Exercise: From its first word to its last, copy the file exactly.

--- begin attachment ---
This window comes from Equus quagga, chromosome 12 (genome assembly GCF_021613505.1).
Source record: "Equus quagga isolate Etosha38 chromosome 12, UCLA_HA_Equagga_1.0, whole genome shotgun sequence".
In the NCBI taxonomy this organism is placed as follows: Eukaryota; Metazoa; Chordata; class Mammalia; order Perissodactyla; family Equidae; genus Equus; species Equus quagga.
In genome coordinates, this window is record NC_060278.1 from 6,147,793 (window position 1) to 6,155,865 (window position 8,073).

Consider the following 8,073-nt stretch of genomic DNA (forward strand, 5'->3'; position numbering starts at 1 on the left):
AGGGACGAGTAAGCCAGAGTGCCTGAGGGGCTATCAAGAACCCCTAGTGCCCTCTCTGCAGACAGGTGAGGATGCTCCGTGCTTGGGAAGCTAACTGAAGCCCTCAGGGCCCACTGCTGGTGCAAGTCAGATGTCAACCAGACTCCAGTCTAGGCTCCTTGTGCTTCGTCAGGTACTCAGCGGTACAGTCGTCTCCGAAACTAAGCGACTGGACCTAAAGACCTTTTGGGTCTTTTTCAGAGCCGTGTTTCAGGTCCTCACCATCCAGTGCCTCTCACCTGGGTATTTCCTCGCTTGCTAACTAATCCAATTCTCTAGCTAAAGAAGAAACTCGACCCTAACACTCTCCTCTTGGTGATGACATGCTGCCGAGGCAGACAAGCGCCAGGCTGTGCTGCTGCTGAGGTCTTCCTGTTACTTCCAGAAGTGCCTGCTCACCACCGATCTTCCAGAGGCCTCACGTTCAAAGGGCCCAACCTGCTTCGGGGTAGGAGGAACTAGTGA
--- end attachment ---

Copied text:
This window comes from Equus quagga, chromosome 12 (genome assembly GCF_021613505.1).
Source record: "Equus quagga isolate Etosha38 chromosome 12, UCLA_HA_Equagga_1.0, whole genome shotgun sequence".
In the NCBI taxonomy this organism is placed as follows: Eukaryota; Metazoa; Chordata; class Mammalia; order Perissodactyla; family Equidae; genus Equus; species Equus quagga.
In genome coordinates, this window is record NC_060278.1 from 6,147,793 (window position 1) to 6,155,865 (window position 8,073).

Consider the following 8,073-nt stretch of genomic DNA (forward strand, 5'->3'; position numbering starts at 1 on the left):
AGGGACGAGTAAGCCAGAGTGCCTGAGGGGCTATCAAGAACCCCTAGTGCCCTCTCTGCAGACAGGTGAGGATGCTCCGTGCTTGGGAAGCTAACTGAAGCCCTCAGGGCCCACTGCTGGTGCAAGTCAGATGTCAACCAGACTCCAGTCTAGGCTCCTTGTGCTTCGTCAGGTACTCAGCGGTACAGTCGTCTCCGAAACTAAGCGACTGGACCTAAAGACCTTTTGGGTCTTTTTCAGAGCCGTGTTTCAGGTCCTCACCATCCAGTGCCTCTCACCTGGGTATTTCCTCGCTTGCTAACTAATCCAATTCTCTAGCTAAAGAAGAAACTCGACCCTAACACTCTCCTCTTGGTGATGACATGCTGCCGAGGCAGACAAGCGCCAGGCTGTGCTGCTGCTGAGGTCTTCCTGTTACTTCCAGAAGTGCCTGCTCACCACCGATCTTCCAGAGGCCTCACGTTCAAAGGGCCCAACCTGCTTCGGGGTAGGAGGAACTAGTGA